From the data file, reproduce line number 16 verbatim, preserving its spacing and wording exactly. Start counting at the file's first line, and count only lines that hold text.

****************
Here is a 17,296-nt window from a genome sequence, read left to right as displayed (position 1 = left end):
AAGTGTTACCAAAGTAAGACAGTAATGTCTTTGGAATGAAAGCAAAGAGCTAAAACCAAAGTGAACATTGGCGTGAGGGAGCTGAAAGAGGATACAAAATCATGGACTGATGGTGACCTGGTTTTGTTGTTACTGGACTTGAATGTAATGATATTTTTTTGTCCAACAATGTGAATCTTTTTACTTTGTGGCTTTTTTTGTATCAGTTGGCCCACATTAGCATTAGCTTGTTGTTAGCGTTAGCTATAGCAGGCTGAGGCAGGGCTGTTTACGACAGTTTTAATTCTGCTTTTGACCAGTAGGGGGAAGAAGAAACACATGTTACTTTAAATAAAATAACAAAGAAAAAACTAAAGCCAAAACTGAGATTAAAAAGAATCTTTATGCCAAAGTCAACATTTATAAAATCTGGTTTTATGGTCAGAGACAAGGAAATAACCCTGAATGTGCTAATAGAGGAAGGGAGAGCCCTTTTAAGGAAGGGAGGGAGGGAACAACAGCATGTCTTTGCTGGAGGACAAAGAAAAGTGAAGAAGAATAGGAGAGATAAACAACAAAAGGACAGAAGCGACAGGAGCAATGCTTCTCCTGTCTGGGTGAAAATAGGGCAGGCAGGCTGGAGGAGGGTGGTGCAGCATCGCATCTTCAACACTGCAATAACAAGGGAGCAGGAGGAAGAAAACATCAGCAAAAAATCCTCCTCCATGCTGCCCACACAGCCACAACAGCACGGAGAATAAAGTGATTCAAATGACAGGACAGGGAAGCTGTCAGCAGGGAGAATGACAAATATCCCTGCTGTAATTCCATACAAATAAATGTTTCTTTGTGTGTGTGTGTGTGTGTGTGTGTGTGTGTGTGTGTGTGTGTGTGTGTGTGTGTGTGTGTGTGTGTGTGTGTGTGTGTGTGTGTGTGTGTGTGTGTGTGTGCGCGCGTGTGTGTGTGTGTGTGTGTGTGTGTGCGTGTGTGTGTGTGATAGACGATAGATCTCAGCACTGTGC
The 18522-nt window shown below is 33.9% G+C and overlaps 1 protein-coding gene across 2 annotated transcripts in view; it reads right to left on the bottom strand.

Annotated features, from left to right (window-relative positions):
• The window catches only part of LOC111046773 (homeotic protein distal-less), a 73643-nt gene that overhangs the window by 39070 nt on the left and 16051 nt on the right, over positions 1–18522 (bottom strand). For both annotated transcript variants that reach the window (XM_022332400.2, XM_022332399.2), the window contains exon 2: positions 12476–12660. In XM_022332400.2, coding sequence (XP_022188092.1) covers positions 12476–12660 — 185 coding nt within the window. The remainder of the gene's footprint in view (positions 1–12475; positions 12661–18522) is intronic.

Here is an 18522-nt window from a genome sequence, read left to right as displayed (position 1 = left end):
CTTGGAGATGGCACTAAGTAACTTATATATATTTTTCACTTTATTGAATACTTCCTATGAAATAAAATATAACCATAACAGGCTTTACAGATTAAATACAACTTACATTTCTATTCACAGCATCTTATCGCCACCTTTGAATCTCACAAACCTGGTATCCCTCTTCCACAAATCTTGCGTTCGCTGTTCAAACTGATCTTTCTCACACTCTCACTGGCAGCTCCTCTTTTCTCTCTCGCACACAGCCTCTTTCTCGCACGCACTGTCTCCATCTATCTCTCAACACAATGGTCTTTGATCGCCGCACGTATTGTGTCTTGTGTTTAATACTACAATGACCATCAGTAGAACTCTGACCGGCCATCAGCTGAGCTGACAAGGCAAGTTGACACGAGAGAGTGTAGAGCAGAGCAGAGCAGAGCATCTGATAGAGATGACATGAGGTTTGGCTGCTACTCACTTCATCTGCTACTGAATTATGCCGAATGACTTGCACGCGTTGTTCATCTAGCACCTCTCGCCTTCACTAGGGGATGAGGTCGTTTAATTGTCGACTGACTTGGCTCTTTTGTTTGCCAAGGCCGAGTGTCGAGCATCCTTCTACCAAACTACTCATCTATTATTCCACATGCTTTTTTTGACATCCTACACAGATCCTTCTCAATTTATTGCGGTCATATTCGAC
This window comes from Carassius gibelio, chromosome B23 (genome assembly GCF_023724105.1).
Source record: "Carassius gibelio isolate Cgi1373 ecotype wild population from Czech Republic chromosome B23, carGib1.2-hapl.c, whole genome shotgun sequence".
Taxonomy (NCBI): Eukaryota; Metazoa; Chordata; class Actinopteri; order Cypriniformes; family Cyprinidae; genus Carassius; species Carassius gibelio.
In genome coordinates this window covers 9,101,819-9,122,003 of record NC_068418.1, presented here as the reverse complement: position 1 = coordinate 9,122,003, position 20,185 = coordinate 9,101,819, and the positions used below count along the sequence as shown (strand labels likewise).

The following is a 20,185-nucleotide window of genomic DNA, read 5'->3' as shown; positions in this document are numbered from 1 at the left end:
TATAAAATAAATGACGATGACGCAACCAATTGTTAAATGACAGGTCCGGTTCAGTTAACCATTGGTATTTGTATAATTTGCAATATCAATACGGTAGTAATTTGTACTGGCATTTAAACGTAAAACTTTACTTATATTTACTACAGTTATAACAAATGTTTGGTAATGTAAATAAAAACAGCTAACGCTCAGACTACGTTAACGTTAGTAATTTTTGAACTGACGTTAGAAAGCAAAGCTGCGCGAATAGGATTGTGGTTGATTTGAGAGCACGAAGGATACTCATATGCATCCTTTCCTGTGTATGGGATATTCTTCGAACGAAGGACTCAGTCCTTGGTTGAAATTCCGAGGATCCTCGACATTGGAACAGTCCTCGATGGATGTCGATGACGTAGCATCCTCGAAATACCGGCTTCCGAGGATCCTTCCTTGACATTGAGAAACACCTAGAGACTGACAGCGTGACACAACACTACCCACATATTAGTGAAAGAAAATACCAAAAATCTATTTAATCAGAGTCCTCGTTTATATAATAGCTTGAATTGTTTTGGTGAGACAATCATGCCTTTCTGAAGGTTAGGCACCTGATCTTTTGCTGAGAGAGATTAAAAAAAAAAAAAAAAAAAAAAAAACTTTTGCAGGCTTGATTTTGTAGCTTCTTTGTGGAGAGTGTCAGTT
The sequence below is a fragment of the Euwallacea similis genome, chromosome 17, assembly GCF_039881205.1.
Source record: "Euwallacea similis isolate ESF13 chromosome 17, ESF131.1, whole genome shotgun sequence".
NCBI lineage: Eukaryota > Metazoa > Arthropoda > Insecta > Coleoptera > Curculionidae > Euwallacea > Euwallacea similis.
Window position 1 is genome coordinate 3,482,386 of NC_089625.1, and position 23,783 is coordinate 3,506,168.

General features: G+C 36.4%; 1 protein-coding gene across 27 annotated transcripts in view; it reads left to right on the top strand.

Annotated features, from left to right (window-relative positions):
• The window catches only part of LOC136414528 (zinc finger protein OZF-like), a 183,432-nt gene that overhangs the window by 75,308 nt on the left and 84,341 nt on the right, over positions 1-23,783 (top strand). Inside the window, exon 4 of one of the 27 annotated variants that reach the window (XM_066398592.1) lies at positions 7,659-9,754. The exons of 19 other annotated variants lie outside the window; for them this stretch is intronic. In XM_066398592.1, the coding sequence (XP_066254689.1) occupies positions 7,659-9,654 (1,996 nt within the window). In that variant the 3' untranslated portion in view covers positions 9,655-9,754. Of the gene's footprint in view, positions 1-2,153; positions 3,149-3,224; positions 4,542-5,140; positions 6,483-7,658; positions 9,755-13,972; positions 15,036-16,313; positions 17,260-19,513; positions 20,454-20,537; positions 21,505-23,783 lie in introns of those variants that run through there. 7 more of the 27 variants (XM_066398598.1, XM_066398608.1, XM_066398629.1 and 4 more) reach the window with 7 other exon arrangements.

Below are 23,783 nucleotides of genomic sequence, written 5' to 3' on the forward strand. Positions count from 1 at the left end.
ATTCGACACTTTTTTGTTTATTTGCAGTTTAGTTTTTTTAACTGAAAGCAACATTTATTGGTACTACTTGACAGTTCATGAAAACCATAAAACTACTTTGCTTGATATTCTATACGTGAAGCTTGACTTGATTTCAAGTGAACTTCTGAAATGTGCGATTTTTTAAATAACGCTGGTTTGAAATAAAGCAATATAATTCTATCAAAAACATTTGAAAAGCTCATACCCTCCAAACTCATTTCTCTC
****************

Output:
NCBI lineage: Eukaryota > Metazoa > Arthropoda > Insecta > Coleoptera > Curculionidae > Euwallacea > Euwallacea similis.